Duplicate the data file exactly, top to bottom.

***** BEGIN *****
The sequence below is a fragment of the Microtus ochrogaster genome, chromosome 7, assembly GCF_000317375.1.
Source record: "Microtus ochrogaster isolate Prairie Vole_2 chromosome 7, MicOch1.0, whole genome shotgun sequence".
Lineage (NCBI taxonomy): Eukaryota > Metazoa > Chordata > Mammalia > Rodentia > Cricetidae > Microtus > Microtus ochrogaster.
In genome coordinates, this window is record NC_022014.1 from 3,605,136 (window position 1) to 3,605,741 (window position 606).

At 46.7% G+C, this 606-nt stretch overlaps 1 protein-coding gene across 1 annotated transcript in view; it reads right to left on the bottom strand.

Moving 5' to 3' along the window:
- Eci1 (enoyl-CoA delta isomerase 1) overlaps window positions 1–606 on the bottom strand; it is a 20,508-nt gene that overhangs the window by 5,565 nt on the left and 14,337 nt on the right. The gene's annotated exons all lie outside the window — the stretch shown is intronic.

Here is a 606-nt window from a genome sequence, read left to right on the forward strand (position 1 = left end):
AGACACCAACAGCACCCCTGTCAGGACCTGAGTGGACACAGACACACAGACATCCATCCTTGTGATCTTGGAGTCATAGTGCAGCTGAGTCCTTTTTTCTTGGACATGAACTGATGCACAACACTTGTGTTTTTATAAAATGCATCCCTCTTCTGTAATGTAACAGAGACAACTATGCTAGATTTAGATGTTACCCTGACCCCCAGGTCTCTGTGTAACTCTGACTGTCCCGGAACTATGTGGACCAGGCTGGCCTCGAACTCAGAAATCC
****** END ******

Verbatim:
The sequence below is a fragment of the Microtus ochrogaster genome, chromosome 7, assembly GCF_000317375.1.
Source record: "Microtus ochrogaster isolate Prairie Vole_2 chromosome 7, MicOch1.0, whole genome shotgun sequence".
Lineage (NCBI taxonomy): Eukaryota > Metazoa > Chordata > Mammalia > Rodentia > Cricetidae > Microtus > Microtus ochrogaster.
In genome coordinates, this window is record NC_022014.1 from 3,605,136 (window position 1) to 3,605,741 (window position 606).

At 46.7% G+C, this 606-nt stretch overlaps 1 protein-coding gene across 1 annotated transcript in view; it reads right to left on the bottom strand.

Moving 5' to 3' along the window:
- Eci1 (enoyl-CoA delta isomerase 1) overlaps window positions 1–606 on the bottom strand; it is a 20,508-nt gene that overhangs the window by 5,565 nt on the left and 14,337 nt on the right. The gene's annotated exons all lie outside the window — the stretch shown is intronic.

Here is a 606-nt window from a genome sequence, read left to right on the forward strand (position 1 = left end):
AGACACCAACAGCACCCCTGTCAGGACCTGAGTGGACACAGACACACAGACATCCATCCTTGTGATCTTGGAGTCATAGTGCAGCTGAGTCCTTTTTTCTTGGACATGAACTGATGCACAACACTTGTGTTTTTATAAAATGCATCCCTCTTCTGTAATGTAACAGAGACAACTATGCTAGATTTAGATGTTACCCTGACCCCCAGGTCTCTGTGTAACTCTGACTGTCCCGGAACTATGTGGACCAGGCTGGCCTCGAACTCAGAAATCC